Microsoft ASP.NET 4 : Dynamic Data Details

9/24/2012 7:28:14 PM
At this point, you might be looking at the preceding example and wondering what the big deal is. After all, if you point the GridView toward a data source, the GridView automatically reflects the data source columns and creates a bunch of columnar representations. However, the columns for the GridView shown so far are bound columns that use the BoundField server-side control. Once the GridView is rendered—that's all the end user sees, and there is no easy way to customize the behavior. ASP.NET Dynamic Data features change that: The Dynamic Data features are built around the DynamicControl and the DynamicField controls.

The DynamicControl is used in the ListView and the FormView data controls. Using the DynamicControl causes ASP.NET to render a UI based on schema from the database. You use the DynamicField in the GridView and DetailsView (instead of the BoundField) to render the UI. The DynamicField relies on the DynamicControl internally, so produces the same sort of data-driven UI in the context of the GridView and the DetailsView.

When you use the DynamicControl (either explicitly or implicitly), ASP.NET renders data entry forms generated directly from the tables of your database, and you can substitute other controls to render the UI (rather than relying on the default provided by ASP.NET). This lets you use a wide variety of controls easily in the GridView, ListView, FormView, and DetailsView.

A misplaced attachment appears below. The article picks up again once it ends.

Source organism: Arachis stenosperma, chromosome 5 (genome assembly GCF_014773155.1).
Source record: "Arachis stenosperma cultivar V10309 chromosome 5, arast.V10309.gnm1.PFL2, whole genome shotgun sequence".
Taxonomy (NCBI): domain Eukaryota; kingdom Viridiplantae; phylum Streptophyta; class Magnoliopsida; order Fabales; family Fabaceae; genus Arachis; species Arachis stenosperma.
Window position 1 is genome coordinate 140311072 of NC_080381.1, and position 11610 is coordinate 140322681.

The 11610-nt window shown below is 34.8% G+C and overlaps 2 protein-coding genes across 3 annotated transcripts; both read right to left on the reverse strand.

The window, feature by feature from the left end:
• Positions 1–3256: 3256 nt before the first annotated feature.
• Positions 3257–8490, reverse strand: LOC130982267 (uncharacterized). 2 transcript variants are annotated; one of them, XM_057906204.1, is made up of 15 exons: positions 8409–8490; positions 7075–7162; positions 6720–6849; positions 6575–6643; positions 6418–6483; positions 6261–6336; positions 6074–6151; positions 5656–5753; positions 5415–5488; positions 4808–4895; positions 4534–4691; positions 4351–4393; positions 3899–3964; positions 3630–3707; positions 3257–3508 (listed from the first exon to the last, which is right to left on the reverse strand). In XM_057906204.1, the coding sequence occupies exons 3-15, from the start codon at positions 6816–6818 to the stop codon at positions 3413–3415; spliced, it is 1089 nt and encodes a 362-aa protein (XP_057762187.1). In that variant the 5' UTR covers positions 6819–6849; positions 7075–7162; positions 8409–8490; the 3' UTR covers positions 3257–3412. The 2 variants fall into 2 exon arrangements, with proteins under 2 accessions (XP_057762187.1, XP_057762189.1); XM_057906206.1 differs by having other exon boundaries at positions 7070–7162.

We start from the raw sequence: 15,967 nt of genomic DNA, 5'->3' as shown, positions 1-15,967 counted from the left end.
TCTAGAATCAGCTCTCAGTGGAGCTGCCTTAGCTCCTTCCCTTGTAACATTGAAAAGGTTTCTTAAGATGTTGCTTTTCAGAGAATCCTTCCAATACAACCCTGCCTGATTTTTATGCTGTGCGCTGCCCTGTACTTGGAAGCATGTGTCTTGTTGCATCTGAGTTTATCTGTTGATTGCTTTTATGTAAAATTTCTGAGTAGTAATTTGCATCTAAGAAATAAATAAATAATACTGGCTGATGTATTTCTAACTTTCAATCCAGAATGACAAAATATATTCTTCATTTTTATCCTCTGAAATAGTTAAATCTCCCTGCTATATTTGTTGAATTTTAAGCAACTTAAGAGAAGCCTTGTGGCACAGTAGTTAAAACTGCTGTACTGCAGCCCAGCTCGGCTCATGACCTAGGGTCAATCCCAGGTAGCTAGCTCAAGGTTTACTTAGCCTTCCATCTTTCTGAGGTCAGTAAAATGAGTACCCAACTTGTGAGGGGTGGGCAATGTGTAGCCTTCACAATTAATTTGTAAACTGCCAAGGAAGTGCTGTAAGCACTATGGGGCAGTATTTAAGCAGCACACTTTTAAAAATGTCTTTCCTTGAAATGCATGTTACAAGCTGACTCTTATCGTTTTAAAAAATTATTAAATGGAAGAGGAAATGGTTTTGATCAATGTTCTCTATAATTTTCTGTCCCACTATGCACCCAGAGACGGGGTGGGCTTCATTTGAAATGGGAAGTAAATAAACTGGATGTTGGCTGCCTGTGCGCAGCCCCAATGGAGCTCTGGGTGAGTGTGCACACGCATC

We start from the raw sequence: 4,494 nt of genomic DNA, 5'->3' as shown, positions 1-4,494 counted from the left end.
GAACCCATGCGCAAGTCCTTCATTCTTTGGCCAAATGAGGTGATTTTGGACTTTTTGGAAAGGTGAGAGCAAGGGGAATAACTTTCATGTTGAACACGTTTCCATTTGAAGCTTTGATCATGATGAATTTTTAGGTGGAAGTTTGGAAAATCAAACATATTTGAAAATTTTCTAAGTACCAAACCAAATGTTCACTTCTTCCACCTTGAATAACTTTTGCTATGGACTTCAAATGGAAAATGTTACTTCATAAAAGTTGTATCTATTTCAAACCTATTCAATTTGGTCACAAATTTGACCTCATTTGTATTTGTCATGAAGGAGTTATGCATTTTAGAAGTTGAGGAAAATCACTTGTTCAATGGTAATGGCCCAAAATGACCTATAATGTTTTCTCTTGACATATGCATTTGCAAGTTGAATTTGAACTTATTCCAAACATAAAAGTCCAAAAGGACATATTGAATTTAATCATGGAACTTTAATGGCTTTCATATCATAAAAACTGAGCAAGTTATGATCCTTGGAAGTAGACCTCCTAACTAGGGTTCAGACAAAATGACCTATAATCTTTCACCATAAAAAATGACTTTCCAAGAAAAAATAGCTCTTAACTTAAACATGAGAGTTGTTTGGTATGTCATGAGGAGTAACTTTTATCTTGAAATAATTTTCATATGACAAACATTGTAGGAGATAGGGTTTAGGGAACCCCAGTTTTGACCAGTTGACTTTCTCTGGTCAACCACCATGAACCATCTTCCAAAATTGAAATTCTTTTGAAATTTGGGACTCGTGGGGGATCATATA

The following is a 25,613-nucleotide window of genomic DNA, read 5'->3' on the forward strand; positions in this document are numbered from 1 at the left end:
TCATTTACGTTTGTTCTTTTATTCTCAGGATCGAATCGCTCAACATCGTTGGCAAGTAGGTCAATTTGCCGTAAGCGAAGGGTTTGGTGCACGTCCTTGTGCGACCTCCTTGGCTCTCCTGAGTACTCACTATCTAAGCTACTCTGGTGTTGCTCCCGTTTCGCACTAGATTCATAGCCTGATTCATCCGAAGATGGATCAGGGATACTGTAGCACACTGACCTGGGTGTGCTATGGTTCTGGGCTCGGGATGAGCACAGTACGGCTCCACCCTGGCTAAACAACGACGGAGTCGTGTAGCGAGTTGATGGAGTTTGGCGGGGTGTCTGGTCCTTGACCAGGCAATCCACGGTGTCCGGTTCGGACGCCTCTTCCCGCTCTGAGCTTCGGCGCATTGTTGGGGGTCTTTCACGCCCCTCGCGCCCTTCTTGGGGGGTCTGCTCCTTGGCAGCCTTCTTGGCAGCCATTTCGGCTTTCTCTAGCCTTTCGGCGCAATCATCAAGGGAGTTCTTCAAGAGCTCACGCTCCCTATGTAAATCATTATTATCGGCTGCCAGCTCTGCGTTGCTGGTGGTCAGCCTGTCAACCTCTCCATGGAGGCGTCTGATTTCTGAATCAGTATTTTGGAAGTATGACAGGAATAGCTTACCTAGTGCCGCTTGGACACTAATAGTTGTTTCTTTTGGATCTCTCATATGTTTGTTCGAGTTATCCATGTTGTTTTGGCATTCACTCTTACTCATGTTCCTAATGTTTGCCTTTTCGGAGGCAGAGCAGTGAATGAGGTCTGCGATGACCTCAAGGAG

For example, imagine you want to allow users to enter a Social Security number using the DataGrid. If you do not use Dynamic Data, the GridView uses the standard TextBox control to render the editing UI, and there's no easy way to inject any other control. Now imagine you want to use a different control during editing: the MaskedTextBoxExtender from the AJAX toolkit. By applying the MaskedTextBoxExtender to the TextBox, you can ensure that the user enters the number in the correct format (three digits, a hyphen, two digits, another hyphen, and then four more digits). Up until now, it has not been feasible to extend the GridView in this way. But now you can with the DynamicControl or DynamicField. The Dynamic Data scaffolding produced by Visual Studio includes well-delineated places where you can substitute different, nondefault controls. In addition, Dynamic Data supports automatic validation. For example, by using the Dynamic Data features of ASP.NET, you can avoid having to recode all those validators over and over again because the database schema can inform how the data validation works for a particular column.

The next example illustrates how to extend the application to show more tables and to use the automatic validation supplied by the scaffolding.

Extending the application

  1. Open the DotNetReferences.dbml file. Visual Studio should display the Object Relational Designer. Open Server Explorer. Find the DotNetLinks table and drag it into the Object Relational Designer. Rebuild the application and you will see links for the DotNetLinks table (as well as the DotNetReferences table). Click the DotNetLinks hyperlink. You should see the DotNetLinks table represented in the browser as follows: